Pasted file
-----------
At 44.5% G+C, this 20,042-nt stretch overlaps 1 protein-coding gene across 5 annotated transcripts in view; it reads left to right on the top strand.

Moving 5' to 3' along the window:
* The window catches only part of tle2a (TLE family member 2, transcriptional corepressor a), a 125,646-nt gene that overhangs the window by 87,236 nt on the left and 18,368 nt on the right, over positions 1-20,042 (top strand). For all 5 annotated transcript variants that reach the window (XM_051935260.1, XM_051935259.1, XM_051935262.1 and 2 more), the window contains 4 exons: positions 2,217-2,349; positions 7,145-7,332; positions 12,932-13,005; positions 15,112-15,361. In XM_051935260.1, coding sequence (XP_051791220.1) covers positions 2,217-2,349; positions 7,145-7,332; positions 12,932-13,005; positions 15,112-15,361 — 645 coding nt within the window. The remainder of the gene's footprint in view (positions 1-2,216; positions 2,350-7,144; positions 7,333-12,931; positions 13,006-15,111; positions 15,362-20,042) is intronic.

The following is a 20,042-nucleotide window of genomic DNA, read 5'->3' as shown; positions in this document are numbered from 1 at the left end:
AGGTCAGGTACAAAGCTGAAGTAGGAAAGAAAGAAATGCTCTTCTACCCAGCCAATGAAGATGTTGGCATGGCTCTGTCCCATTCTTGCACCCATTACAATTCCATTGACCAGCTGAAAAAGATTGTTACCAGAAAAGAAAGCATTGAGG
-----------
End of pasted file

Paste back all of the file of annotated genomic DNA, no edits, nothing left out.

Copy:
At 44.5% G+C, this 20,042-nt stretch overlaps 1 protein-coding gene across 5 annotated transcripts in view; it reads left to right on the top strand.

Moving 5' to 3' along the window:
* The window catches only part of tle2a (TLE family member 2, transcriptional corepressor a), a 125,646-nt gene that overhangs the window by 87,236 nt on the left and 18,368 nt on the right, over positions 1-20,042 (top strand). For all 5 annotated transcript variants that reach the window (XM_051935260.1, XM_051935259.1, XM_051935262.1 and 2 more), the window contains 4 exons: positions 2,217-2,349; positions 7,145-7,332; positions 12,932-13,005; positions 15,112-15,361. In XM_051935260.1, coding sequence (XP_051791220.1) covers positions 2,217-2,349; positions 7,145-7,332; positions 12,932-13,005; positions 15,112-15,361 — 645 coding nt within the window. The remainder of the gene's footprint in view (positions 1-2,216; positions 2,350-7,144; positions 7,333-12,931; positions 13,006-15,111; positions 15,362-20,042) is intronic.

The following is a 20,042-nucleotide window of genomic DNA, read 5'->3' as shown; positions in this document are numbered from 1 at the left end:
AGGTCAGGTACAAAGCTGAAGTAGGAAAGAAAGAAATGCTCTTCTACCCAGCCAATGAAGATGTTGGCATGGCTCTGTCCCATTCTTGCACCCATTACAATTCCATTGACCAGCTGAAAAAGATTGTTACCAGAAAAGAAAGCATTGAGG